One summer, some female students from Brown University rented the Sigma Chi house; Mr. Gutfeld was the landlord. “They were the most miserable group of girls ever,” he said. One of the girls expressed romantic interest in a long-distance runner named Craig. Mr. Gutfeld, appropriating the plot of the book Alive, told the girls that Craig had once been in a plane crash in the Andes and had to eat some of his teammates.
“They were aghast,” he said. The next day, he enlisted a friend to run down the frat stairwell screaming that there’d been an accident: A pledge had fallen to his death. Mr. Gutfeld was in a room with the Brown girls. “I said, ‘Shit! Shit!’ And then I said, ‘Let’s get Craig!’ The girls were like, ‘What do you mean?’ I said, ‘He’ll eat him! He’ll eat him!’” The girls moved out.
After he graduated in 1987, he received an internship at The American Spectator as assistant to R. Emmett Tyrell Jr., the magazine’s founder. Mr. Gutfeld opened Mr. Tyrell’s mail, got him lunch and spotted him while they lifted weights together. “I kept my mouth shut and listened,” he said.
One day, Mr. Tyrell said to him, “Reagan’s coming—I need you to mow my lawn,” recalled Mr. Gutfeld. “So I went to his house in McLean, mowed his lawn, washed his windows. And I said, ‘Could I meet Reagan?’ He said, ‘Absolutely.’ It was a fair trade—I would have fucking cleaned the toilets.
“I’m standing there and there’s this motorcade, and I turn to look and say something—and Reagan is standing next to me,” he said. “He wasn’t in the main car. It was like seeing someone in a Reagan mask. When you see Reagan, you think it’s somebody in a Reagan mask. I remember saying nothing but gibberish. After Reagan left, they were clearing the dishes, and I got Reagan’s dish, and he hadn’t eaten all of his chicken. So I ate all his chicken.”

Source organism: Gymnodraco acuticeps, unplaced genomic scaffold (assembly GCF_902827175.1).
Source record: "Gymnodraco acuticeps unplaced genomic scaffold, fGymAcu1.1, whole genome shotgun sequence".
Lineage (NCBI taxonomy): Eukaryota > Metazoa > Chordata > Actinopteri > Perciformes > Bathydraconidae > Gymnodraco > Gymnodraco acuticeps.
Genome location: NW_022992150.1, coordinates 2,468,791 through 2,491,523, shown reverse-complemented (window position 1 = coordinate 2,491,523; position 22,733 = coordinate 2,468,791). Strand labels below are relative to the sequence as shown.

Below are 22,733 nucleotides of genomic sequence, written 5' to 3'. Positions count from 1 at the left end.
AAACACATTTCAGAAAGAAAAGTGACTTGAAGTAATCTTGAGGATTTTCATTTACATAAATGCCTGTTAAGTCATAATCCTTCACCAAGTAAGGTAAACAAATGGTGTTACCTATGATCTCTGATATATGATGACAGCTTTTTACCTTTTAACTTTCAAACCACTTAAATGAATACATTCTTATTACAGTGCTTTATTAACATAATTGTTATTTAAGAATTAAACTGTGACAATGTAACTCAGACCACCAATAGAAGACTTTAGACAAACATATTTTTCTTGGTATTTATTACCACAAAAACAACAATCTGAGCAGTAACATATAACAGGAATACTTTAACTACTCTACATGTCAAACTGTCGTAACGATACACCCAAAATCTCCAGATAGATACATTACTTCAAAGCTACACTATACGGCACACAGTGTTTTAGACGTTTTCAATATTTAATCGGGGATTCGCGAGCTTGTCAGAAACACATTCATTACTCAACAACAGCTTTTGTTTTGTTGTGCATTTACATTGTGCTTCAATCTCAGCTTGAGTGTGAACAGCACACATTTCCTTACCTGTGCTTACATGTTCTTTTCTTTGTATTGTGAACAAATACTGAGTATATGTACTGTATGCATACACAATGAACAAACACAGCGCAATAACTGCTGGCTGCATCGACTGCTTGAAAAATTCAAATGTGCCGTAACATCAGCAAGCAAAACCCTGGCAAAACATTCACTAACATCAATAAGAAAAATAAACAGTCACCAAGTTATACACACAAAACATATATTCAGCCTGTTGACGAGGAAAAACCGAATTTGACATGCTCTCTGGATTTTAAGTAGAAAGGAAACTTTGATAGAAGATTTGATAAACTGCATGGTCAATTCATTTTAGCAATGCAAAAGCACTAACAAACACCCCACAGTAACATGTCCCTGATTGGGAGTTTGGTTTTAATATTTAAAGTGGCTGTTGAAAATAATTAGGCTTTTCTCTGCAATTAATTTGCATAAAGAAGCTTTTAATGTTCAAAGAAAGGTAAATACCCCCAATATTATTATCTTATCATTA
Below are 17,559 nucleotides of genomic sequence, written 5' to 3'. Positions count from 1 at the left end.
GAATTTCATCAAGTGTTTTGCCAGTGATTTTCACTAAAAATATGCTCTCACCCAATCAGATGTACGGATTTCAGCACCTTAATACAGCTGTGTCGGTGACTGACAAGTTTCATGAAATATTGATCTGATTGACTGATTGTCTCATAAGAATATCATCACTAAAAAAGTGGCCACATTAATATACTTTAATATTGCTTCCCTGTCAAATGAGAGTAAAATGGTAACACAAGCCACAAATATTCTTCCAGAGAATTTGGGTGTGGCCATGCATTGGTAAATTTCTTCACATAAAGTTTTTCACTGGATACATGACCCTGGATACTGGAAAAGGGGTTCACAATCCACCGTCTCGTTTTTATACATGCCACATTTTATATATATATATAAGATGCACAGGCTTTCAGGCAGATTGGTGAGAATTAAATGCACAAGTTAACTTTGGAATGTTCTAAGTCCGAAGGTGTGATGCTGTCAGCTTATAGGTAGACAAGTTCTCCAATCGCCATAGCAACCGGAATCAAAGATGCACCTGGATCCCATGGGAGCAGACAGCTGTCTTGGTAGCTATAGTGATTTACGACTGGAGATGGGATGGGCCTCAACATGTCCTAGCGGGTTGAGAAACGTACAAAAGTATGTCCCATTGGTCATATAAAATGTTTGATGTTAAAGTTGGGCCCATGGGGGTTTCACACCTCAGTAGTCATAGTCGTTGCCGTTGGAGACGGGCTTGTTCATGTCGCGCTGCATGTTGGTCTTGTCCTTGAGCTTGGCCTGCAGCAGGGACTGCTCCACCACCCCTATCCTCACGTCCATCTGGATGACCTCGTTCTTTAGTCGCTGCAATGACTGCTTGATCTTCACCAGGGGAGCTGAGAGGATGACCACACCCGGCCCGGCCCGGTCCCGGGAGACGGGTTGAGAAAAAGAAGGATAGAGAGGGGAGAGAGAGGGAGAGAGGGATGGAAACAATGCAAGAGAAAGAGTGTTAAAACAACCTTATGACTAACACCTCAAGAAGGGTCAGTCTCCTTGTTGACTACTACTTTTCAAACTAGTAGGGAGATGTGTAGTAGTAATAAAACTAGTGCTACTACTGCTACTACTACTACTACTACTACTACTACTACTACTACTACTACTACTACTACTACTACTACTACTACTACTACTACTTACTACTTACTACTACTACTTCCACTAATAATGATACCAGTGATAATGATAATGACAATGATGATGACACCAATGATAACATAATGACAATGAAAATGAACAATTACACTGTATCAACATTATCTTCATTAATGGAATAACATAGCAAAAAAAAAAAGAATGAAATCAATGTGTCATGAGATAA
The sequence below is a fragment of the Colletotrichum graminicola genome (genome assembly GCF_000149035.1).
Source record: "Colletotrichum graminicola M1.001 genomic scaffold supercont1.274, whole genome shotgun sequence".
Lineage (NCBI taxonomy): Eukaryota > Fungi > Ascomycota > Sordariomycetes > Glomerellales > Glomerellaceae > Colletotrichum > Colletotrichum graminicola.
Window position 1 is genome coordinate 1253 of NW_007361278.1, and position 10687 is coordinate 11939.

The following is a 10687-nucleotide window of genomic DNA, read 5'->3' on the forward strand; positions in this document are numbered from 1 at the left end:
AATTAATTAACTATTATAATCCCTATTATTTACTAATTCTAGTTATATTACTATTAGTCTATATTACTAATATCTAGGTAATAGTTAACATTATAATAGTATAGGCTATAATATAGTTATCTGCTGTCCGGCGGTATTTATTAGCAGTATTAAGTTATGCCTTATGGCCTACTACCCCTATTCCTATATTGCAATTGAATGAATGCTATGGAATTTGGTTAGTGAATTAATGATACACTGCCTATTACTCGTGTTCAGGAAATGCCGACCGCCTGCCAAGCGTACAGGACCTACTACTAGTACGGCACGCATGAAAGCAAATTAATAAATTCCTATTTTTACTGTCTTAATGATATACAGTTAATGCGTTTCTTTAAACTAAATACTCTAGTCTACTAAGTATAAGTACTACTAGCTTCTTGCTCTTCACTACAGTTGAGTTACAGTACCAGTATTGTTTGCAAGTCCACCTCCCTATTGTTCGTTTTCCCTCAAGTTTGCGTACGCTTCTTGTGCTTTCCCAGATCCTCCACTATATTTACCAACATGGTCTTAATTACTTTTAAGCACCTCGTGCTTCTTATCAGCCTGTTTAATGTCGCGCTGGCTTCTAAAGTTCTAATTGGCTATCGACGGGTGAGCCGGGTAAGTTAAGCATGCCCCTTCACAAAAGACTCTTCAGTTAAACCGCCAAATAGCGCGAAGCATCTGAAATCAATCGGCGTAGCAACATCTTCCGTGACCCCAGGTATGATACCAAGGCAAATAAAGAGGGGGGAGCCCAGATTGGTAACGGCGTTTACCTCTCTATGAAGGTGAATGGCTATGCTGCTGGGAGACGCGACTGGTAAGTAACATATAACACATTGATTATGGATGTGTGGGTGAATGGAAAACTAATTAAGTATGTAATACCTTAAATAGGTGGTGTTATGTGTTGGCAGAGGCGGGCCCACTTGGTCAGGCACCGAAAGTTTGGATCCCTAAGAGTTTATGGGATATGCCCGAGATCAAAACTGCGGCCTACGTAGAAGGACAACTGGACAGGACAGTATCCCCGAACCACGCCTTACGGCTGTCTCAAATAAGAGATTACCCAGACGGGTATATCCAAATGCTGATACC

Mr. Gutfeld was broke, so he applied for a job at Rodale Press’ Prevention magazine. “I met the editor—I had no interest in health, I’d misspelled his name—and he hired me,” he said. He moved up the Rodale ladder: After four years at Prevention, he became a staff writer at Men’s Health, then editor in chief in 1999. He was fired a year later: “I put out amazing magazines, but they wanted Dave Zinczenko to be editor—he’s the perfect face for that magazine.”
The same month he was canned, he was offered a job as editor in chief of Stuff. Over the next three years, circulation increased from 750,000 to 1.2 million. “People thought of it as a lad mag, but the writing was as good as anything on Letterman,” he said.
In 2003, he hired several dwarves to attend a magazine conference, on the topic of “buzz,” in his place. During one of the lectures, they chatted loudly on cell phones and munched potato chips. “The midget thing got me in trouble” he said. “And the reason I didn’t tell anybody about it in advance is because then it wouldn’t have happened. I thought it made perfect sense: There’s a conference on ‘buzz’ by a bunch of self-congratulating idiots—I’ll show you buzz.”
He was kicked upstairs at Dennis and given the title of “brand development.”
“Every time I lost a job, I felt miserable—but something always would happen,” he said. “And I’m a difficult person for people to say, ‘That’s the guy we want.’ I don’t know what makes people do that …. I think there’s a romantic inclination from the people who hire me: They like that I don’t give a shit. And then, at the end of the day, they have to fire me.”
Dennis Publishing didn’t leave him upstairs for long: They tapped him to be the editor of Maxim UK, where he met the photo editor of Maxim Russia, Ms. Moussa. He proposed three months later.
Mr. Gutfeld said that before his stint in London, he’d always been unhappy in New York, because of the relentless pursuit of happiness.
“That’s what you do, but no one’s happy here,” he said. “So if you show up at a restaurant, you expect good service—and when it’s not good, you’re angry. In England, you expect bad service—and when it’s bad, you’re fine. And it’s because it’s a country that has already lost, and they don’t care. Being in England is like being dead. If there is such a thing as heaven, heaven is the end of competition, where you just throw up your hands and go, ‘It’s over!’”
In England, he said, “A guy will come up to you and say, ‘You know what you should do? You should go to Essex.’ And you’ll say, ‘Why?’ And he’ll say, ‘You’ll love it—it’s crap.’ Someone else will say, ‘Oh, no, you should go to Birmingham. You’ll love it.’ And you’ll say, ‘Why?’ ‘Because it’s crap.’ And I didn’t understand this—and then I did go, and you realize, ‘This is crap, but I’m having a really good time.’”